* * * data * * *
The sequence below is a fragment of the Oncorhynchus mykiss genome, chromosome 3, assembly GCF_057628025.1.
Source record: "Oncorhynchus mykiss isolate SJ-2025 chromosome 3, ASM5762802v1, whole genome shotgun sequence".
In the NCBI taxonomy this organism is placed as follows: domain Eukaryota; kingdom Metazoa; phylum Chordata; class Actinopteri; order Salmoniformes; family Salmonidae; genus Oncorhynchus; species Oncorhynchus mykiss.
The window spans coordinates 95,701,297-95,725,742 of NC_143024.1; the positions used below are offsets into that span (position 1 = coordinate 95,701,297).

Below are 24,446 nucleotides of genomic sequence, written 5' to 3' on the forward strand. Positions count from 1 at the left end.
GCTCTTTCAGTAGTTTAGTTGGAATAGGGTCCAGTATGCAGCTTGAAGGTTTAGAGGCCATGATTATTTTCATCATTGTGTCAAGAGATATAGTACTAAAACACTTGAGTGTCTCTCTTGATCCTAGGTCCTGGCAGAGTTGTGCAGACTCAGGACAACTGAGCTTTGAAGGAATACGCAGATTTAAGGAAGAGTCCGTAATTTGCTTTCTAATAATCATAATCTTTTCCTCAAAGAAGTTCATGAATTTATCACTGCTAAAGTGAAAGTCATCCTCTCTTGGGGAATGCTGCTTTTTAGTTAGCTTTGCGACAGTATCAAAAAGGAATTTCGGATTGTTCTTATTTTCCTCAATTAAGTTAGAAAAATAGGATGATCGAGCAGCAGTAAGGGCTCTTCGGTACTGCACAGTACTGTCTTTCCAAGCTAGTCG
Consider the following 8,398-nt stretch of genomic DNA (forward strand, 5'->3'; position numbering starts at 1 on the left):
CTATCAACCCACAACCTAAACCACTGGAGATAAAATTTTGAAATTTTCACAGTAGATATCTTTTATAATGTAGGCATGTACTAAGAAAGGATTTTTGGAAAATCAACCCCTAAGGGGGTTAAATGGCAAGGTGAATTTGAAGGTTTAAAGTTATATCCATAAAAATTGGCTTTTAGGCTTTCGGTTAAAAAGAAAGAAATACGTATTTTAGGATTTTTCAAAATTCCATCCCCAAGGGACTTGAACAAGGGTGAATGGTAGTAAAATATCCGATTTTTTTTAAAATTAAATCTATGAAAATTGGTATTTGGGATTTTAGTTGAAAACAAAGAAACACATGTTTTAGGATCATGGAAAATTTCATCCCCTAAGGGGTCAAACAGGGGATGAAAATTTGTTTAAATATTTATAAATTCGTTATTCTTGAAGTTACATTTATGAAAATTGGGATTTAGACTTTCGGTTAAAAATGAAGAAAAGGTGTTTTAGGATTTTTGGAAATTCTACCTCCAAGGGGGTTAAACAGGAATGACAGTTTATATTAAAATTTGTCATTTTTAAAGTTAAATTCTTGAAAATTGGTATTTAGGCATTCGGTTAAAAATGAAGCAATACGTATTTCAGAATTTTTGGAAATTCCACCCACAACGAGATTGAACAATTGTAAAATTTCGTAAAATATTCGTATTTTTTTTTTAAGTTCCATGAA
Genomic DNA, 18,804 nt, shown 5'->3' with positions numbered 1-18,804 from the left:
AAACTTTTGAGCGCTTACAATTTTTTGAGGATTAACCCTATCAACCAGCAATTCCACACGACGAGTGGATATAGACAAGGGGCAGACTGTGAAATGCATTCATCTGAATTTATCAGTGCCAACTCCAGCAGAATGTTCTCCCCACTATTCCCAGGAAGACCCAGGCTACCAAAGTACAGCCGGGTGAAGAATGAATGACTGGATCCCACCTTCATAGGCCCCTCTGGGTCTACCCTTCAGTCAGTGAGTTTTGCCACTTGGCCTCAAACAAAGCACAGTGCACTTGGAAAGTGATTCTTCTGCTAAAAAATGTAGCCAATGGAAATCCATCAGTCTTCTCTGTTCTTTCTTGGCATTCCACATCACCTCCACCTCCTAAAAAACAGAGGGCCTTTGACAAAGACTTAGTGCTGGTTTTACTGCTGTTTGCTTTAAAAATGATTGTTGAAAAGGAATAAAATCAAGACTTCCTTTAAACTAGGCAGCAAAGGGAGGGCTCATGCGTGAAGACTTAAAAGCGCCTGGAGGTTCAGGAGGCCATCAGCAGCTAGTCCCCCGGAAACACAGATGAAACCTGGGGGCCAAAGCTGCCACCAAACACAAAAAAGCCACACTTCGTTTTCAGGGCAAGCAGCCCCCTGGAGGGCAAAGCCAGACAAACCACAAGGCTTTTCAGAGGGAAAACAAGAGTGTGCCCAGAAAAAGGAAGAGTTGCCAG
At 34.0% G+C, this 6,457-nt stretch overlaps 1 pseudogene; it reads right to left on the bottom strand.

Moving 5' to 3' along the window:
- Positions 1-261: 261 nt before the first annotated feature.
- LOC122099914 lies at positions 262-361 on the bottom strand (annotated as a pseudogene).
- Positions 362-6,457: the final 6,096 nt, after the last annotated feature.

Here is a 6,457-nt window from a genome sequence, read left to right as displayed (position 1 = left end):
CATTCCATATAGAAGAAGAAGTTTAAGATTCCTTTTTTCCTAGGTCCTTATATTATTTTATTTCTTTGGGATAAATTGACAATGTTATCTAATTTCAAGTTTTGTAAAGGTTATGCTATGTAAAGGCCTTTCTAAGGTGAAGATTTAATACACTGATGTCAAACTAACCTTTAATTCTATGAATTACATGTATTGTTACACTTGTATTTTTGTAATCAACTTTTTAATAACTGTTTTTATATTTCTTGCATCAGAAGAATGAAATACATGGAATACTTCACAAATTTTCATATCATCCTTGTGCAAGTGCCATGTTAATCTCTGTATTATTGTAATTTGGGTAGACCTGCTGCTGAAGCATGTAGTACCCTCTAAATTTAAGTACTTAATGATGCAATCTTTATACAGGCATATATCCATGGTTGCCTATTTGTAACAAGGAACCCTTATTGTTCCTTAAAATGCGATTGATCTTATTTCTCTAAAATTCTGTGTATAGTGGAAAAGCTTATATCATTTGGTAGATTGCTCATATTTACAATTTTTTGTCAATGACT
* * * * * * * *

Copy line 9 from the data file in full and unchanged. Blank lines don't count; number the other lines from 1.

Genomic DNA, 18,804 nt, shown 5'->3' with positions numbered 1-18,804 from the left: